Scientists have devised a way to communicate secretly by sending laser-transmitted messages directly into the area around a person’s ear.
Humans enjoy talking with one another, and often do so in ways that prevent eavesdroppers from listening in. This new research could have potential military applications — but who knows where else it might find use?
“The ability to communicate with a specific subject at a prescribed location who lacks any communication equipment opens up many intriguing possibilities,” the authors write in the paper published recently in the journal Optics Letters.
How would such a device work? It might help to understand what sound really is: Pulses or vibrations that travel via air molecules into our eardrums, which then vibrate, becoming the analogue input that our brains interpret as specific sounds.
The device generates sounds in the air using a process called the photoacoustic effect. The researchers tune the laser light to a specific wavelength that they know will cause water molecules in the air to vibrate but that won’t cause damage to our eyes.
But the laser only makes the molecules vibrate — the researchers needed to introduce another element in order to bestow the air’s ambient water molecules with more sound than just a single drone or pulse. Past experiments, as well as this one, used an instrument called an “acousto-optic modulator” to change the strength of the laser pulse, and in turn the behaviour of the water molecules.
But in this paper, the researchers also developed a new method, where the laser first passes into a quickly spinning mirror, which essentially spreads the laser beam out. Tweaking the size of the spread produces different frequencies.
The new method produced louder sounds than an older method, according to the paper; the sounds were amplified to 60 decibels, about the volume of background music. I asked the study authors to describe what it is like to hear these specially crafted sounds, and what exact messages they sent.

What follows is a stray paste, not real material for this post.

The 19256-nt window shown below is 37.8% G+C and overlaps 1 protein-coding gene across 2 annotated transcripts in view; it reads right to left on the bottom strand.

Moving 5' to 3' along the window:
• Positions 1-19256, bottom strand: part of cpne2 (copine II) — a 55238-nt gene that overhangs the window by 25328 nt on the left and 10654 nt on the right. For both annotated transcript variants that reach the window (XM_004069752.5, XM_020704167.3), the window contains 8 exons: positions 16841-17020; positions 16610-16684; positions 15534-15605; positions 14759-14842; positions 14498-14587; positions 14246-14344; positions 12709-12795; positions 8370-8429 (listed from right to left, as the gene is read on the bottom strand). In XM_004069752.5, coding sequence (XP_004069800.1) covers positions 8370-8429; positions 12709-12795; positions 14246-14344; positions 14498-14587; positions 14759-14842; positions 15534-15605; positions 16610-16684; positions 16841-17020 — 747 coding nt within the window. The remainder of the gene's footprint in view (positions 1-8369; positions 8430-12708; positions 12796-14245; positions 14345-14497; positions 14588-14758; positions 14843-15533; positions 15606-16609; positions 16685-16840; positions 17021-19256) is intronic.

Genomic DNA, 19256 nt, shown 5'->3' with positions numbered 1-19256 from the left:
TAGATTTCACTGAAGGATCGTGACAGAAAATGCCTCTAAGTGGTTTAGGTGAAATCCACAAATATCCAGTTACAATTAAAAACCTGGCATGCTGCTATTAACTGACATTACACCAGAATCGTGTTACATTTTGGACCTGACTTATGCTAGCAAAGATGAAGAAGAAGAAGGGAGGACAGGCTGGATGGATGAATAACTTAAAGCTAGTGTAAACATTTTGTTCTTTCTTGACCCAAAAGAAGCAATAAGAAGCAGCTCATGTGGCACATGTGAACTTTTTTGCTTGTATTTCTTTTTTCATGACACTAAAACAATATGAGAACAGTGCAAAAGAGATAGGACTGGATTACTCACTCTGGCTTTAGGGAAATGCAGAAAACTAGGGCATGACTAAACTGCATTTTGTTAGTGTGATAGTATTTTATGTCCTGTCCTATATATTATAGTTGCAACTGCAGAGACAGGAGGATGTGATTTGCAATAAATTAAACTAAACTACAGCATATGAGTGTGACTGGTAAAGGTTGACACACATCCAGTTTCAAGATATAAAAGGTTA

The research team’s leader Charles Wynn from MIT Lincoln Laboratory told Gizmodo, “Perhaps the most fun was listening to the dynamic photoacoustic system. We had to position our ears in just the right spot (a few inches in extent) to hear the audio, otherwise you didn’t hear anything. That was a bit of an odd but satisfying effect.”
As for the messages they transmitted: “At first, we transmitted single tones and frequency sweeps using the traditional and dynamic photoacoustic communication techniques,” said Wynn.
“Later, we transmitted more advanced waveforms such as spoken words and music (including Miley Cyrus’ “Malibu”), using the traditional photoacoustics configuration. With a bit more engineering, we fully expect the ability to design a dynamic photoacoustic communications system with the bandwidth necessary to encode and transmit the more detailed audio messages.”
This work was just a proof-of-concept; the sound could only be transmitted to receivers a short distance away — 2.5m according to the paper. But the researchers are working on expanding their method to work over longer distances.
There are a lot of strange scenarios in which you can imagine needing to send a secret message via laser pulses. In my dreams, they will replace numbers stations, which give me nightmares.